The veteran homeless population is falling, but 50,000 — and potentially many more — still lack permanent housing
By Derek Hawkins
Homeless veterans made up more than 11 percent of the adult homeless population in the United States in 2014, according to the Department of Housing and Urban Development.
At the beginning of each year, the agency measures the scope of U.S. homelessness by tallying the number of people living on the streets or in temporary housing on a single night in more than 3,000 cities and counties nationwide. In 2014, more than 578,000 people were living without permanent housing, and nearly 50,000 of them were veterans, according to HUD.
Advocacy organizations such as the National Coalition for the Homeless say the figure is likely much higher — potentially in the hundreds of thousands on any given night — but HUD’s surveys are the main metric for policymakers.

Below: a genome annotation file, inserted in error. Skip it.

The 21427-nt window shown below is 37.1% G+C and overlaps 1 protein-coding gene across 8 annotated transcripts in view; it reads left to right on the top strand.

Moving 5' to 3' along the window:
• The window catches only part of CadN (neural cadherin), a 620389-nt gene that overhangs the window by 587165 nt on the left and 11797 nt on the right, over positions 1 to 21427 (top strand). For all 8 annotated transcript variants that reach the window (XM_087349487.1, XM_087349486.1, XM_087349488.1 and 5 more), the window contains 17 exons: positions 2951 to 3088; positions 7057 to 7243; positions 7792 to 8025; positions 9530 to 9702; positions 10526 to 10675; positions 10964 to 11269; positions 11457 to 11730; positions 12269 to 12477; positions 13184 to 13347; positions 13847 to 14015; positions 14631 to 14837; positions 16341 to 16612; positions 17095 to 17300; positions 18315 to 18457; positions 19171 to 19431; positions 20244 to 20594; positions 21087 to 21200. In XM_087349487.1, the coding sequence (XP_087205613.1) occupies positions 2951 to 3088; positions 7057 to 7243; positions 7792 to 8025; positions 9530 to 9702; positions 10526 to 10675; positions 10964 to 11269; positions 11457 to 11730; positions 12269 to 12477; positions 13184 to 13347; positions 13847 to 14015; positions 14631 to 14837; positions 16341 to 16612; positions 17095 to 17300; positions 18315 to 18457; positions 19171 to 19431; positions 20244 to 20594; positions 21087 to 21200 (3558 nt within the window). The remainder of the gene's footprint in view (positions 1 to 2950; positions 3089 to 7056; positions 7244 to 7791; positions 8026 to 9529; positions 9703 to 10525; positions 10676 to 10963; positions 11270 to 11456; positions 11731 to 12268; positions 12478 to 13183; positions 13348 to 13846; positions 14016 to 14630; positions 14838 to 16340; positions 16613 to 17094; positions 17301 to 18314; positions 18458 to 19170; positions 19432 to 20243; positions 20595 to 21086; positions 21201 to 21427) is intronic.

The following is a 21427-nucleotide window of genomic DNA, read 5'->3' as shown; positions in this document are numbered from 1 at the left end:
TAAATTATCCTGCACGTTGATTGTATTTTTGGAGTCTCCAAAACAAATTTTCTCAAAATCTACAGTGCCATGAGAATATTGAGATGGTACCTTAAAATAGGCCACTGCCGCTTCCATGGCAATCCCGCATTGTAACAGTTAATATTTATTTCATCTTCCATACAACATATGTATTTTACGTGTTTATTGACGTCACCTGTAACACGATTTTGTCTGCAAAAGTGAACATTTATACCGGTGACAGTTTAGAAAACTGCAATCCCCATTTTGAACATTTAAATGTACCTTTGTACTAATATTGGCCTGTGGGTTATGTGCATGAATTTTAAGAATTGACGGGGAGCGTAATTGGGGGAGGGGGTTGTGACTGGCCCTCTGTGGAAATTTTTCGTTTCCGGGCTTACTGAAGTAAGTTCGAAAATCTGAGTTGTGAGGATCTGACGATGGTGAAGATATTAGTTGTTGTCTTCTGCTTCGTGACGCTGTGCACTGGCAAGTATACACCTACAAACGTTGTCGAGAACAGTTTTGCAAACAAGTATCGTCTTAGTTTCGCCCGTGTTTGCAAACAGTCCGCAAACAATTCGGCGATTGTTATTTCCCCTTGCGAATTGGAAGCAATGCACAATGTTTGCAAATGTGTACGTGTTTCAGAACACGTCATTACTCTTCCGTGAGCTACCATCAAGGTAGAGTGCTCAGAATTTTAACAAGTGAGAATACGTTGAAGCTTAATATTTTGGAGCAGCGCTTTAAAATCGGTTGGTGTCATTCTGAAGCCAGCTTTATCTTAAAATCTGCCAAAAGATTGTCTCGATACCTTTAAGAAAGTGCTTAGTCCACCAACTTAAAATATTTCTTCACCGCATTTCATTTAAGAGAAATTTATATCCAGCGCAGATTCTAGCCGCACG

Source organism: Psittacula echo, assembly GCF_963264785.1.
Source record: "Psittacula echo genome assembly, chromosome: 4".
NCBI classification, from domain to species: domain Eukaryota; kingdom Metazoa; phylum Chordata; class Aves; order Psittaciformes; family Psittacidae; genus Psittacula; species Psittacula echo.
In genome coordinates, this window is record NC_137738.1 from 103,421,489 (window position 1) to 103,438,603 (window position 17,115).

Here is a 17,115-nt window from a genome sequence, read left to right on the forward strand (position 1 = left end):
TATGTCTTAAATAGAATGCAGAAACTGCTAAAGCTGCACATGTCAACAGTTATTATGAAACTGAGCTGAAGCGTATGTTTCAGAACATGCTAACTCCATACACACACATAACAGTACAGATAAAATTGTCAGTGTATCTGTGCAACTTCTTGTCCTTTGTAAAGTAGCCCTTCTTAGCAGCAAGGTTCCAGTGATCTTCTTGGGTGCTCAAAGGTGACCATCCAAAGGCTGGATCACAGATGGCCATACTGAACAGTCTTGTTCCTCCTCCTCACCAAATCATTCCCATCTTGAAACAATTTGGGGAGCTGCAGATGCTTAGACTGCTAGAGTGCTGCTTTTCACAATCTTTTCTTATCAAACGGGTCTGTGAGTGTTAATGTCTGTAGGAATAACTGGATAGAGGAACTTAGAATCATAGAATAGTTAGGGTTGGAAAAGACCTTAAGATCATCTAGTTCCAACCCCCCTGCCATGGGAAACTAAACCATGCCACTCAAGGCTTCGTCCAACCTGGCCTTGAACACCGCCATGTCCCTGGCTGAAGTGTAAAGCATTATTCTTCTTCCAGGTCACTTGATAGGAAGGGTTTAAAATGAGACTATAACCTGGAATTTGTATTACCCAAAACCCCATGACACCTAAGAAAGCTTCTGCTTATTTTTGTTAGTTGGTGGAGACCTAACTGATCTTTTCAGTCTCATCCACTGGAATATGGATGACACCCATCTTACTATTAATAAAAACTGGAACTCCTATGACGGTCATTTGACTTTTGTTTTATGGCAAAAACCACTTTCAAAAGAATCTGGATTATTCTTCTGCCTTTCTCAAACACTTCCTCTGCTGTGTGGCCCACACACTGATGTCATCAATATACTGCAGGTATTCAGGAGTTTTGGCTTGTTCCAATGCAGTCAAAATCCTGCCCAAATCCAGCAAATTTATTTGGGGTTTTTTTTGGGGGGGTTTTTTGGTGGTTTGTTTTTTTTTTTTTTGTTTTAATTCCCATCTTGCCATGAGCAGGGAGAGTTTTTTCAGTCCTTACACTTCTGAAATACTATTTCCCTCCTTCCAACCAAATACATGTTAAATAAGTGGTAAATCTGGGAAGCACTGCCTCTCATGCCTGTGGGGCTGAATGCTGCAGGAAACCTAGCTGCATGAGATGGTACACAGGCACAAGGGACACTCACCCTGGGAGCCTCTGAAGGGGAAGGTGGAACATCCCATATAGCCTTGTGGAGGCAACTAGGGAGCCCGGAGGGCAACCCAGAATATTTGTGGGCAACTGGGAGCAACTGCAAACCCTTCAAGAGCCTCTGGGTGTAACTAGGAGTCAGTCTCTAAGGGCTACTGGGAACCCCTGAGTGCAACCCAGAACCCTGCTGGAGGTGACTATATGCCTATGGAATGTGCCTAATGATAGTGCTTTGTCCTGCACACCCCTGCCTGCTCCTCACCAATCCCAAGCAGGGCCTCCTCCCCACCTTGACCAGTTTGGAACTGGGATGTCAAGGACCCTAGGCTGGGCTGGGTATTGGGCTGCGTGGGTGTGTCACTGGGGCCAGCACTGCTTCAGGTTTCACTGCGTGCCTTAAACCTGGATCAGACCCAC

President Barack Obama and the Department of Veterans Affairs launched an ambitious program in 2010 to end homelessness among veterans through partnerships with state and local governments. Since the program’s inception, veteran homelessness has fallen by about 33 percent, while the total U.S. homeless population has fallen less than 10 percent, according to HUD data.